Few of the new newbies are alt-rock in the familiar Amerindie sense: the Springsteenish Marah and the metallic Queens forswear any collegiate vibe, Sigur Rós are from Iceland and hunger, and three others are just plain British. Even if Travis are dumb sub-Bluroroasis tunesmiths who seem alt over here because we’ve gotten so chauvinistic, together with Coldplay and Badly Drawn Boy they betoken an Anglophilia revival that picks up on the excitement that a few years ago surrounded electronica. Why not? Damon Gough isn’t just another depressive with hooks — his album mutates like Tricky rather than marching like Bluroroasis. Six thousand miles away in the sun-baked Modesto flatlands, Jason Lytle of Grandaddy has also been nurturing a gift for song cycling. Thom Yorke, call your guru.

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In case you were wondering, Yorke seems to be what happened to the excitement surrounding electronica. Was 2000 the year when Moby launched his world takeover from the top of our 1999 poll? Or was it the year when not a single danceable techno album placed among the voters’ 100 favorites? The latter, I’d say. (Down to 50, for your tree-killing information: Björk, Bebel Gilberto, theasteriskedEgoTrip’sTheBigPlayback*whichgot30pointsfromallthede admag’splayasandstillfellshortfuckyouguys, James Carter’s Chasin’ the Gypsy, Wu, Emmylou, North Mississippi All Stars, Dandy Warhols, Modest Mouse’s Moon and Antarctica, and John R. Cash). But it was also when the world’s greatest rock band cough cough chose to concede techno its futuristic pretensions by emulating illbient texture and flow. Although Radiohead’s subtle, synergistic exercise in pomo beauty is accounted terribly difficult by Kid A’s anhedonic supporters, don’t waste any paranoia on it. Not only was more recondite music available from sex symbol D’Angelo, the years to come promise terrible difficulties worth warning people about — and I don’t mean the fallout from Primal Scream’s dystopian XTRMNTR, which does a Radiohead-style solid for pomo ugly.

In the section entitled “The W,” you will find many conflicting theories of what Washington’s return to Reaganism will mean to progressive music. I tend toward agnosticism in re such broad social questions, which means that at the very least I think it’s deluded to wax optimistic, just as it’s deluded to swear the damn Democrats will come roaring back in 2002. But as usual I hope you grant this much to Pazz & Jop’s version of the damn Democrats, oldsters tied to the tried-and-true: New doesn’t equal progressive. Although encouraged by the three Best Old Divas — Scott’s impressive ninth place didn’t cancel long-awaited efforts by Sade or Erykah Badu or the latest from the fecund Madonna — I suspect that our electorate’s openness to young guitar bands comes at the cost of insensitivity to old ones, and that fresh-obsessed hip-hoppers taking De La and Wu-Tang for granted are no better. U2 wrote some songs and got many props, Yo La’s lounge venture lost some fans as it reassured others, and while my clique was convinced that the world’s greatest rock and roll band hip hip hooray had finally slipped, the 10th-place finish of Sleater-Kinney’s All Hands on the Bad One, after 1999’s The Hot Rock came in 23rd, could mean we were wrong. But some of my deepest satisfactions in 2000 were provided by old artists up to old tricks with new twists: Lou Reed’s Ecstasy (63rd), Sonic Youth’s NYC Ghosts & Flowers (104th, Jesus), and RZA’s supremely meditative Ghost Dog soundtrack (83rd). Maybe I’m just a damn New Yorker, but the voters’ preference for young repeater Elliott Smith’s soupiest album, not to mention old farts the Jayhawks’ smiliest, gets me mad.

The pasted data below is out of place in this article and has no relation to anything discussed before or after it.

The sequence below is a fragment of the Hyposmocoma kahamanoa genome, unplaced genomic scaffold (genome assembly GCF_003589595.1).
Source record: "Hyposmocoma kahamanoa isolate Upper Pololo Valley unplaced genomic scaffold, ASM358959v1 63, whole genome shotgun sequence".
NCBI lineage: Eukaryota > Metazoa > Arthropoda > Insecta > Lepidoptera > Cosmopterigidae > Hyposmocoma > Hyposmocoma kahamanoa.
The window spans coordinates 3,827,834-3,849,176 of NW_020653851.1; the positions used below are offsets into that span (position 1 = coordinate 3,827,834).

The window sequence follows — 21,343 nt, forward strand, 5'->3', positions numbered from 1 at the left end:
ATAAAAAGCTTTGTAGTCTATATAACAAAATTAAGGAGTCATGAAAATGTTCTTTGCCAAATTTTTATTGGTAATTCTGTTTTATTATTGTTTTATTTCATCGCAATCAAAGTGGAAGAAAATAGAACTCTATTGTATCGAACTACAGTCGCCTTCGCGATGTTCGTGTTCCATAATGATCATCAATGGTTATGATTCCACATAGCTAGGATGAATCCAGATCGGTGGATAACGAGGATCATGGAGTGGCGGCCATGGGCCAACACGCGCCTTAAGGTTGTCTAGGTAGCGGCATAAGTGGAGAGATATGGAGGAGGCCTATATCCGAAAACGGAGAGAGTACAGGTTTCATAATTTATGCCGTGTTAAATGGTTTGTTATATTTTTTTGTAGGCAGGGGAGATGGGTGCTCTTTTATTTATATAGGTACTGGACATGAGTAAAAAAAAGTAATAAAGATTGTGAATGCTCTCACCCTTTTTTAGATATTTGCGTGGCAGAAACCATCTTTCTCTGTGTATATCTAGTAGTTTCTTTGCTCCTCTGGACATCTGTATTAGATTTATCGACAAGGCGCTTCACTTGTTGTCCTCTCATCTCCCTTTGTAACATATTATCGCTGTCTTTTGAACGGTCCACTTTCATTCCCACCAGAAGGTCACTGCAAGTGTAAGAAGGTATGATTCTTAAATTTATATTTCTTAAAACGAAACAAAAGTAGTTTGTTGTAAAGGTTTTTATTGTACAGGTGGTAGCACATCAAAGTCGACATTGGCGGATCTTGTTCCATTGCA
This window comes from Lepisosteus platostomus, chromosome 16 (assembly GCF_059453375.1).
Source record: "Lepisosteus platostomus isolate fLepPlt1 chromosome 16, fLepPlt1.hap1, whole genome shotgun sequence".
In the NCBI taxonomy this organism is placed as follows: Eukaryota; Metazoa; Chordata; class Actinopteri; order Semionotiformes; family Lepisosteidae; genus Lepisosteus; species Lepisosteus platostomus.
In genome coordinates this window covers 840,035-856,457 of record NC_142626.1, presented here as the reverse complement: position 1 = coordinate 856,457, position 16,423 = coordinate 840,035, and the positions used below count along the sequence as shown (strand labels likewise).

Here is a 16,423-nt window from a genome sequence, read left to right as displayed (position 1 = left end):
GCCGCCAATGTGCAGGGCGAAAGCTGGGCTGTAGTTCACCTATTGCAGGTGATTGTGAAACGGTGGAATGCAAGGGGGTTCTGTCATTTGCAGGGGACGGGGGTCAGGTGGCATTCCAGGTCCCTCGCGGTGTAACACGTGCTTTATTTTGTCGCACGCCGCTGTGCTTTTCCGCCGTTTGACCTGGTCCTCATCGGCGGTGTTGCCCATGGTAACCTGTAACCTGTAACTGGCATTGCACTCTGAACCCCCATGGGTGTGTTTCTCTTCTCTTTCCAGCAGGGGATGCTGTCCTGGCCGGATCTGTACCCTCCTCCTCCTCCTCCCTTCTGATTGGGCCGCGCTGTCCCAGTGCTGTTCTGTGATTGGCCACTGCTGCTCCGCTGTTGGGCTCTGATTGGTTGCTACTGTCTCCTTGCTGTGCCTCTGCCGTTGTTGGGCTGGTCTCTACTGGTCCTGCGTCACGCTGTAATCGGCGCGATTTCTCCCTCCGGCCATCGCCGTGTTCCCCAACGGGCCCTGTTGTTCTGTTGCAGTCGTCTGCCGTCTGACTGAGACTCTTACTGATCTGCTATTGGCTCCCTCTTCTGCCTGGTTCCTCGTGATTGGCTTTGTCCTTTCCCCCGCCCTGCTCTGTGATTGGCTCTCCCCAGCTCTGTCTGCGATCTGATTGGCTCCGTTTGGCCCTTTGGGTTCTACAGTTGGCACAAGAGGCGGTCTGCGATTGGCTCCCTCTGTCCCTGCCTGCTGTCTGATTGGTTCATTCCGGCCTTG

Top 10s do rein one in. Me, I’d have loved to tip my ballot to the life-sentenced Waco Brothers (two mentions), in-it-to-win-it Amy Rigby (six), ‘buked-and-scorned Fatboy Slim (six), postexotic Youssou N’Dour (nine). But I suspect many voters would have kept listing putative next big things, often strictly personal ones. Of the record 1621 albums named by our 586 respondents, 1021 appeared on precisely one ballot. Figure a mean length of an hour and it would take a person 40 work weeks to consume each of these leisure products once. Or put it another way — 1621 is almost half the total estimated annual album production of the mid ’80s. This is, as I hope everyone at least glimpses, the flip side of both the Napster brouhaha and the Mickey Mouse Club blitzkrieg, each of which is equally as responsive (or not) to the incomprehensibilities of defining and servicing an audience.

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Ponder the 2000 label breakdown. A full half of our major-label albums came from the megacorp I call UniMoth — 11 in all, four of the top seven, on Interscope, Island, MCA, Motown, Giant, DreamWorks. But breaking last year’s record of 14, 18 of our finishers were on independent labels, be these well-capitalized ventures by renegade bizzers from the philanthropic Danny Goldberg to the profiteering Richard Branson or tiny outfits like Le Tigre’s feminist Mr. Lady or renegade bizzer Aimee Mann’s DIY SuperEgo. This is hardly a utopia — those don’t exist, not under anybody’s capitalism. But it’s myopic to see only doom in the spectacle of a music industry that can conceive no market vast and malleable enough to manipulate on a scale acceptable to its number-crunchers except kids who don’t yet know their own power — kids who may remain passive forever, probably won’t, and are certain to change in other ways regardless. And it’s also myopic to think the music industry stops with the five-going-on-four megacorps up top. Will Napster-etc. put an end to the album — and, boo hoo, Pazz & Jop — as we know it? I tend toward agnosticism in re such broad social questions, which isn’t to say I don’t wonder — and worry — sometimes. Then again, I’m also on record as mourning the death of the monoculture. Those who don’t, which means all too many technodeterminists, should rejoice instead that for the foreseeable future some Internet facility or other will enable anyone with a modicum of motivation to get his or her recorded music to simpatico individuals — maybe retail, maybe fucking free.